Posted by aonomus on August 27, 2010
Way back when I was building the capacitor bank, I built a inductive current sensor called a rogowski coil so that I could have some instrumentation to see just what kind of voltage and current I was dealing with when I used my capacitor bank. Sadly I wasn’t able to get it to work.
But first a little bit of introduction, the rogowski coil is essentially an inductive current sensor similar to a current transformer, but different in that it is wound on a flexible coilform that allows temporary installation. Additionally the can be tailored to suit a wide range of currents and are ideal for short high intensity transient pulses (such as capacitive discharge). The coil itself when placed around a conductor has a voltage proportional to dI/dt, however this by itself is fairly useless since anyone carrying out an experiment wants to know I over time.
Figure 1 – Graph of data captured from Rogowski coil integrator using a Tektronix 2012B, arbitrary scaling used. Calibration unknown on current data. dV/dt smoothing by moving average over 4 data points.
In order to extract current over time from dI/dt, you must integrate the voltage. This is done using an opamp as an integrator. By itself not terribly challenging; the hard part is data capture/acquisition, and calibration. Note that because the coil itself gives dI/dt, the peak rate of change of the circuit voltage should coincide with the peak current after integration, which is a pretty good indicator of whether you have the right configuration for your integrator.
Originally I had tried to use my sound card with an integrator + buffered circuit, however with the level of AC decoupling present, terribly ineffective with a very slow response. The trick is to avoid extra AC decoupling, and simply correct for voltage offset, which in itself is a good idea, however the challenging part was compensating for the voltage offset. If you don’t correct for voltage offset using opamps, and simply AC decouple, you introduce a RC network at every junction, and blur your current waveform over a longer period of time.
Last week I set up my old original coilgun with the rogowski coil, and a DSO that I have access to and began capturing data to test a circuit, with some success. I finalized the circuit topology and laid out the remaining tasks:
- Prototype rogowski coil integrator with attenuator, integrator, gain stage, and line driver
- Build current shunt reference for DSO
- Build DC amplifier to provide current waveform
- Calibrate stepped attenuator, gain stage to match current reference
- Build final version, calibrate, package in metal enclosure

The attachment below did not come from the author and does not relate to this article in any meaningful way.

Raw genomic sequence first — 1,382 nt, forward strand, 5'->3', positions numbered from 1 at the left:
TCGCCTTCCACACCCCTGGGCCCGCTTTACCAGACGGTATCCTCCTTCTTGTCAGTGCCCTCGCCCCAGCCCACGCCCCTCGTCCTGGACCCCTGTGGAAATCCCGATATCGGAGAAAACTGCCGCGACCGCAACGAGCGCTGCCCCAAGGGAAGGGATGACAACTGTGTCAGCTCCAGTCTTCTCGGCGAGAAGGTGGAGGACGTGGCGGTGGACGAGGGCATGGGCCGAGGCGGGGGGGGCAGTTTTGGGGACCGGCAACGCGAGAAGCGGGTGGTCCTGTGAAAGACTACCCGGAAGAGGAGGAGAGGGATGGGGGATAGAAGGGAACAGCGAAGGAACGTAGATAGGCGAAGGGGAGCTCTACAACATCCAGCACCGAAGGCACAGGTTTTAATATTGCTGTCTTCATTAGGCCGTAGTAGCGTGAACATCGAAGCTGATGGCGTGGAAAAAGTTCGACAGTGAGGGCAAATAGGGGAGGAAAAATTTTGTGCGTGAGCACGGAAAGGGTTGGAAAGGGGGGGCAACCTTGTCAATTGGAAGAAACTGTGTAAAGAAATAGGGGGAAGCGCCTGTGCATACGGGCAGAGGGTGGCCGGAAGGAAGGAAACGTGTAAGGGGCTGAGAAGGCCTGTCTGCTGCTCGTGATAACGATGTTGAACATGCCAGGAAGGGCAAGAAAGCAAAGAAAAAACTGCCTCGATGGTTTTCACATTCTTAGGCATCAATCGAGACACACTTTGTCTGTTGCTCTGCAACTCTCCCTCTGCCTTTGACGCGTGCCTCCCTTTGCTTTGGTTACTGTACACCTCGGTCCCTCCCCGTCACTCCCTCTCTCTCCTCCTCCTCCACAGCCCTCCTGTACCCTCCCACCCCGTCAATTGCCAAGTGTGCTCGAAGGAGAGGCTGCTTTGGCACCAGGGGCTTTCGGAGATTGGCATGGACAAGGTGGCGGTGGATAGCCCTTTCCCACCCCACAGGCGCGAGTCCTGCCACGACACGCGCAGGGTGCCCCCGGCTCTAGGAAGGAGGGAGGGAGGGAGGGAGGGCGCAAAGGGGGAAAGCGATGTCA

Posted in Capacitor Bank Mk 1, Electronics, High Voltage, Sensors | Leave a Comment »
Posted by aonomus on July 12, 2009
After plenty of delays due to more important projects, I have finally completed the capacitor bank control system and construction.
The capacitor bank is a 22,500uF, 450V capacitor bank with a 10kA surge current capacity using solid state switching. A custom built charger was created so that I could use 12VDC (ie: car batteries) to charge the capacitor bank outdoors for more energetic tests. Along with the charger, a control system to monitor bank voltage, and provide safety interlocks to prevent discharge during firing, automatic voltage control, and discharge load control to abort high-current tests were key aspects of the charge controller.
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Posted in Capacitor Bank Mk 1, Electronics, High Voltage, Projects | Leave a Comment »
Posted by aonomus on December 30, 2008
So I’ve carried out further testing by removing a good portion of the bass present in the audio signal to great effect. I got Daft Punk’s Aerodynamic, and Axel F (original) and they both turned out pretty good.
Daft Punk – Aerodynamic
Posted in Electronics, High Voltage, Tesla Coils | Tagged: audio modulation, tesla coil | Leave a Comment »
Posted by aonomus on December 25, 2008
So over the last few days I’ve been busting my balls getting the modulator complete, a few hours before midnight I met my personal deadline of plugging in the modulator board to the main circuit board. The result is a half-passable audio modulation. My future plan is to replace the entire mainboard with a PLL circuit, fullbridge, and current transformer feedback giving much better audio quality.
The modulator is a bit of a rats nest, I’d mount all the pots to a board and have fewer connectors, but I don’t have the ability to drill super-accurate holes into heavy steel (thus any board would be useless).
The plugin modulator board
There is also video! For anyone with time I’d suggest taking a look at my Youtube channel, I have more videos there, but for anyone that wants the quick sample, look below.
Note: audio quality has since been improved from the time of the filming as the enclosure was not closed (and therefore not shielded) at the time of filming.
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Posted by aonomus on December 17, 2008
So a project of mine that has been ‘in limbo’ for quite some time is finally starting to come to fruition. My intention is to convert my current SSTC to an audio modulated SSTC, I’ve already done up schematics for the modulator and receiver, and have acquired most of the parts needed.
Below you can see the first and second revisions of the modulator box’s front panel, since there is too much to cram onto one small panel, I’m going to have to use both sides, but on the whole it should be an efficient use of space.
I’ll post updates over the next 2-3 weeks (my winter break) as I make some progress on this, so stay tuned.
Posted in Electronics, High Voltage, Tesla Coils | Tagged: audio modulation, SSTC, tesla coil | Leave a Comment »